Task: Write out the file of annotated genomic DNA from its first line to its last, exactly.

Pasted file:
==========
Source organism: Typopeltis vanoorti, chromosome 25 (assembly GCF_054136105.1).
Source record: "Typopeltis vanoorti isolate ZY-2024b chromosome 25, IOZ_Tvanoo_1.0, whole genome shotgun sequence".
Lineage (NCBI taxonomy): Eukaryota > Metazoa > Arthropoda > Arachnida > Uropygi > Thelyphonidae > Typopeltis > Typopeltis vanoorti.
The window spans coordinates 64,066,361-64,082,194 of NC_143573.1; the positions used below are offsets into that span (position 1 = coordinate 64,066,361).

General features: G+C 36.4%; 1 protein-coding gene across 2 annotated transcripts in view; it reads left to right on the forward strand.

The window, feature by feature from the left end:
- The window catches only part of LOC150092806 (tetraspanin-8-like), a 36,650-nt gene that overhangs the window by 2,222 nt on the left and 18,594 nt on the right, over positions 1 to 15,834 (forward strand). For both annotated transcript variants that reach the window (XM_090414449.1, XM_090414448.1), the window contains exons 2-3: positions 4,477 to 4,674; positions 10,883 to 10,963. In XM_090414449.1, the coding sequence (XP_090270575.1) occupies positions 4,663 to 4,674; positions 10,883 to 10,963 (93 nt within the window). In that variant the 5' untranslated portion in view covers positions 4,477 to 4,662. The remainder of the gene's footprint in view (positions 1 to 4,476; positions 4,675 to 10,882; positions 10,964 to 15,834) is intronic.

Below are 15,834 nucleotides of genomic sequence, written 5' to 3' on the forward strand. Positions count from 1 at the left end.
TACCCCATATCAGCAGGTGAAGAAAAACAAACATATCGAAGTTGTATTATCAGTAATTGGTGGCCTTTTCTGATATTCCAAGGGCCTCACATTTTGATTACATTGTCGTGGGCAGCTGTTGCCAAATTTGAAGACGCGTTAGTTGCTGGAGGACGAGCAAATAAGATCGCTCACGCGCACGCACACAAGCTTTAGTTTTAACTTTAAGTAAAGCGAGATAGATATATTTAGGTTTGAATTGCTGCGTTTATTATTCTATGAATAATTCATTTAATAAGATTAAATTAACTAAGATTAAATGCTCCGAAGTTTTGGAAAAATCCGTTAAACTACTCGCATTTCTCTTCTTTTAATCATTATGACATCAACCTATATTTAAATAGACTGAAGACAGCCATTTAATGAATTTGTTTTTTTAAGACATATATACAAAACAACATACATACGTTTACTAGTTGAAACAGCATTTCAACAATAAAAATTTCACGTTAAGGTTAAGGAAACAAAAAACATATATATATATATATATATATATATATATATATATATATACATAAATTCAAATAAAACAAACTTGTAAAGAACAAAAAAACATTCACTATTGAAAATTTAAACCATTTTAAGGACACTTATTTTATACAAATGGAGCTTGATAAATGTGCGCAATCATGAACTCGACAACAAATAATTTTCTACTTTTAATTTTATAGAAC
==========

Source organism: Typopeltis vanoorti, chromosome 25 (assembly GCF_054136105.1).
Source record: "Typopeltis vanoorti isolate ZY-2024b chromosome 25, IOZ_Tvanoo_1.0, whole genome shotgun sequence".
Lineage (NCBI taxonomy): Eukaryota > Metazoa > Arthropoda > Arachnida > Uropygi > Thelyphonidae > Typopeltis > Typopeltis vanoorti.
The window spans coordinates 64,066,361-64,082,194 of NC_143573.1; the positions used below are offsets into that span (position 1 = coordinate 64,066,361).

General features: G+C 36.4%; 1 protein-coding gene across 2 annotated transcripts in view; it reads left to right on the forward strand.

The window, feature by feature from the left end:
- The window catches only part of LOC150092806 (tetraspanin-8-like), a 36,650-nt gene that overhangs the window by 2,222 nt on the left and 18,594 nt on the right, over positions 1 to 15,834 (forward strand). For both annotated transcript variants that reach the window (XM_090414449.1, XM_090414448.1), the window contains exons 2-3: positions 4,477 to 4,674; positions 10,883 to 10,963. In XM_090414449.1, the coding sequence (XP_090270575.1) occupies positions 4,663 to 4,674; positions 10,883 to 10,963 (93 nt within the window). In that variant the 5' untranslated portion in view covers positions 4,477 to 4,662. The remainder of the gene's footprint in view (positions 1 to 4,476; positions 4,675 to 10,882; positions 10,964 to 15,834) is intronic.

Below are 15,834 nucleotides of genomic sequence, written 5' to 3' on the forward strand. Positions count from 1 at the left end.
TACCCCATATCAGCAGGTGAAGAAAAACAAACATATCGAAGTTGTATTATCAGTAATTGGTGGCCTTTTCTGATATTCCAAGGGCCTCACATTTTGATTACATTGTCGTGGGCAGCTGTTGCCAAATTTGAAGACGCGTTAGTTGCTGGAGGACGAGCAAATAAGATCGCTCACGCGCACGCACACAAGCTTTAGTTTTAACTTTAAGTAAAGCGAGATAGATATATTTAGGTTTGAATTGCTGCGTTTATTATTCTATGAATAATTCATTTAATAAGATTAAATTAACTAAGATTAAATGCTCCGAAGTTTTGGAAAAATCCGTTAAACTACTCGCATTTCTCTTCTTTTAATCATTATGACATCAACCTATATTTAAATAGACTGAAGACAGCCATTTAATGAATTTGTTTTTTTAAGACATATATACAAAACAACATACATACGTTTACTAGTTGAAACAGCATTTCAACAATAAAAATTTCACGTTAAGGTTAAGGAAACAAAAAACATATATATATATATATATATATATATATATATATATATATACATAAATTCAAATAAAACAAACTTGTAAAGAACAAAAAAACATTCACTATTGAAAATTTAAACCATTTTAAGGACACTTATTTTATACAAATGGAGCTTGATAAATGTGCGCAATCATGAACTCGACAACAAATAATTTTCTACTTTTAATTTTATAGAAC